Until the price goes up more, I think I'll be more of a reader than a writer.
But yeah, I haven't really given up. I'm just on hold for now.
I gained a nice reputation and some followers while the site was gaining in popularity, so that should give me a boost whenever I wanna get hardcore about Steemit.

Nothing wrong with that. It's nice knowing that the sites here when you are in the mood for it. Def helpful to have the followers in place too for when the time comes. :)

That makes sense. In the context of this post, there are all kinds of users and it's nice to hear that the site still gives you a reason to come back and stick around. For me, even with all its quirks, Steemit is still the most straight forward way to self-publish and potentially make a little money. You just sign up and go. The readers are there, the platform is there, and there aren't many options to get slowed down by.

I'm totally with you! There's no red tape or restrictions to sign up and publish here, a major reason why I love this place. I truly look forward to seeing this place ramp up and flourish. It's an exciting time and great to be among the early adopters :)

I believe this is what is mostly going on. People need even a bigger incentive to post. I think once there is more reason to post , then user engagement should pick-up.

By the way, I don't know if anyone else notices ,but the quality of content for my reading pleasure is super high here. I'm very picky on what I read and I've noticed I've started to read other people's writing more and it's wonderful!

I'm def on the same page here. While I know I can get focused into certain areas (just because of personal interests,) I've found amazing content on here, even through today. Having the feed available definitely has made that a lot easier. Remember the days before the feed? Having to try and remember which authors we liked or trying to catch everything through the chat room? far we've come!

I can definitely understand. You might check out the new short form posts like til , news and funny. Those really just need a couple of paragraphs. The ones I've done only took me 20 mins or so to create.

I'm with you on the chat function too. Hopefully between either site development or the project we will have that in the near future.

The new Welcome to Steemit page is now live on the site! This will be the first thing new users will see after they create a new account :)

That's freaking awesome! I'd actually just ran across the 'looked like you haven't blogged yet portion' just by happenstance and was wondering when that had kicked in.

Thank you so much for the work you guys put into getting that together and implemented! I really see it being a great help to the new Steemit users!

This post has been ranked within the top 50 most undervalued posts in the second half of Nov 23. We estimate that this post is undervalued by $5.84 as compared to a scenario in which every voter had an equal say.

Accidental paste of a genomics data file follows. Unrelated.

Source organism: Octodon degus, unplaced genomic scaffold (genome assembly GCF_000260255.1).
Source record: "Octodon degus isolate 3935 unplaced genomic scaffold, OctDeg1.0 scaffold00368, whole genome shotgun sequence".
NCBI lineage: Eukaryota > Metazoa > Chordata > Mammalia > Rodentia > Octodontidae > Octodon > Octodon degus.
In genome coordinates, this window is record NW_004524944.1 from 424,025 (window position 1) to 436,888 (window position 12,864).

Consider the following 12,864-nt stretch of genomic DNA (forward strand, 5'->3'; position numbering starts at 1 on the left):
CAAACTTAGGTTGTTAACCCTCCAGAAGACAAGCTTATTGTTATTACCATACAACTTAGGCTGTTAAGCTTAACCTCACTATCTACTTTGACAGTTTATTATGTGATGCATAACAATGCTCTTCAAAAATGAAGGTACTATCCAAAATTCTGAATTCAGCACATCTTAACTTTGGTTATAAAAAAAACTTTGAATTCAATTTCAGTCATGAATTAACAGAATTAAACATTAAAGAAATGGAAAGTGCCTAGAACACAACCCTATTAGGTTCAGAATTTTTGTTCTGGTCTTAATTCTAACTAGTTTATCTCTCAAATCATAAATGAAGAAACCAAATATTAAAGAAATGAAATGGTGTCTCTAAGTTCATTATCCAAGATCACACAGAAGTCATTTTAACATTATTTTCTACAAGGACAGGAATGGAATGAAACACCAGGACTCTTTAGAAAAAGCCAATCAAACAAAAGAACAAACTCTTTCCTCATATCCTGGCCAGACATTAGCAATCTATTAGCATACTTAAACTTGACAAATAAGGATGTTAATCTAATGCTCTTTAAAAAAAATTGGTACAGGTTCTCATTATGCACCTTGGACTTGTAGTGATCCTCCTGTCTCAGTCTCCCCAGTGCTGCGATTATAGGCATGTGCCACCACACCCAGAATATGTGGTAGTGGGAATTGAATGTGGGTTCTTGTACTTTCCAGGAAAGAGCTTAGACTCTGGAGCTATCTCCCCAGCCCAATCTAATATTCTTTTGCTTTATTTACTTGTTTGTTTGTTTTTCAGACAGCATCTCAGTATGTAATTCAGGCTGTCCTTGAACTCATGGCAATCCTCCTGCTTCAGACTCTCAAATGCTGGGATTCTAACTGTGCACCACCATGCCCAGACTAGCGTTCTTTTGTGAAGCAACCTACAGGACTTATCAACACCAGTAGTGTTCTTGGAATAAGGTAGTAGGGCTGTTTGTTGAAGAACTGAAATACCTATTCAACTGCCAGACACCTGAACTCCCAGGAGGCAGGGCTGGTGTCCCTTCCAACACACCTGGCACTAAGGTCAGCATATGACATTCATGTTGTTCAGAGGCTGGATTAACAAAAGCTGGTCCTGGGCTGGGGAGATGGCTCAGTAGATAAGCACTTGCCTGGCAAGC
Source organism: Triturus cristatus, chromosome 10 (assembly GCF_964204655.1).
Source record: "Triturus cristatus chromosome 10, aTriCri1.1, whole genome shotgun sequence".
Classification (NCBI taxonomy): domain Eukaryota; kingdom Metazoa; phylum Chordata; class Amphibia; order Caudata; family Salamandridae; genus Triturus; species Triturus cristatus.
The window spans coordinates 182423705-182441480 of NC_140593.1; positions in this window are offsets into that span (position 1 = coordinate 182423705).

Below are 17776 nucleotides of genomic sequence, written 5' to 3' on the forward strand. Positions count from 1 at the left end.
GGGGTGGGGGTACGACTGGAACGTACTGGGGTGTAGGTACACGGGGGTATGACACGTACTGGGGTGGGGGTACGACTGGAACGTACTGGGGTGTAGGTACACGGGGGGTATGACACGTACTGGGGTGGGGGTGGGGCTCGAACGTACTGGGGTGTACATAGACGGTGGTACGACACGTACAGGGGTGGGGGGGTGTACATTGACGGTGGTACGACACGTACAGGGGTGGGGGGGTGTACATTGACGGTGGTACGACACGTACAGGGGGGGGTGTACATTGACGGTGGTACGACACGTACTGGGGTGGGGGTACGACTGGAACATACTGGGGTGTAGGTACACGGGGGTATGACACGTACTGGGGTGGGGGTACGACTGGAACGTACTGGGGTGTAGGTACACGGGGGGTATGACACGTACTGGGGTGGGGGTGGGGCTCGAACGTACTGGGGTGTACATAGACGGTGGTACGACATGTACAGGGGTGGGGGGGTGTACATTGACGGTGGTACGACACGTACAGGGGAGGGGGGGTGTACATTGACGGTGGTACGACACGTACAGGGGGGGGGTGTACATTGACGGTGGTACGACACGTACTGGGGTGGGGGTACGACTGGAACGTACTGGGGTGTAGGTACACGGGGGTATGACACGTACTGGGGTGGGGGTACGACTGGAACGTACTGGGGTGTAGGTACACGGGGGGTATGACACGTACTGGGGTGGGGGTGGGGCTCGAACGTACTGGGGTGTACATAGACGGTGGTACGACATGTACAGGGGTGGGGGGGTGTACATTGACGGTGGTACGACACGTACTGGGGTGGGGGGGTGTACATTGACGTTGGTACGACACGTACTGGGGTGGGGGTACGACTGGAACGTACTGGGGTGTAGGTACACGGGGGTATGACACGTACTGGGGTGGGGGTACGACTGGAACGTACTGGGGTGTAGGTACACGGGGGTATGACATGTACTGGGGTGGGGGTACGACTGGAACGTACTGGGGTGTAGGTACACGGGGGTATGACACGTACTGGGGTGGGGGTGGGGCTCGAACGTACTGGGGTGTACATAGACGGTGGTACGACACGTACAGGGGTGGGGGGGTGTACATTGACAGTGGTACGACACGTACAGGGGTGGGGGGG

See the full rankings and details in The Daily Tribune: Nov 23 - Part II. You can also read about some of our methodology, data analysis and technical details in our initial post.

If you are the author and would prefer not to receive these comments, simply reply "Stop" to this comment.

Well, let's see if any of these might be demotivating:
Voting bots that vote on the blogs of particular people, regardless of whether a particular blog adds value, and if you're not on the list, too bad. Nasty comments when one dares to write about politics. Being supportive of people who don't support you back. People voting 1 percent. Wading through barely literate copy that earns big bucks.

I haven't blogged in ages. I don't read, vote, and comment nearly as widely or as much as I did initially. At first, it was because I got busy, but that isn't the case now.

However, my wallet is growing because I particpate in some of the games you mentioned. It has been a more worthwhile use of my time lately. All those games scoop up a certain percentage of the available funds. I'm hoping it will be worth something someday.

While I won't deny that voting bots (specifically those that just vote every author on the list) has been an issue, things have gotten a lot better on this front. While I have no doubt there are some of these that exist, ultimately those whales (since no one really has issue of the smaller votes doing whatever) have that choice to make. From what I've seen myself, a very large portion of these have at the very least passed of portions of their voting power to various curation groups and voting projects which has drastically improved the 'spreading the votes' to many more people. Life here in that sense is nothing like is was before say @curie and @robinhoodwhale first came around. Even though the trending page (which I rarely look at myself) may not reflect this, the portion that single authors (as a percent of the daily reward pool) has drastically dropped, well beyond simply the Steem price. Since starting the steemprentice group months back, I can attest first hand the ease for authors to at least get a couple of their posts picked up with a $20ish dollar payout. Ultimately though, it is up to each user to choose how they vote, and the whales are almost always in a catch-22 situation where no matter what they do there is somebody who is feeling undervalued.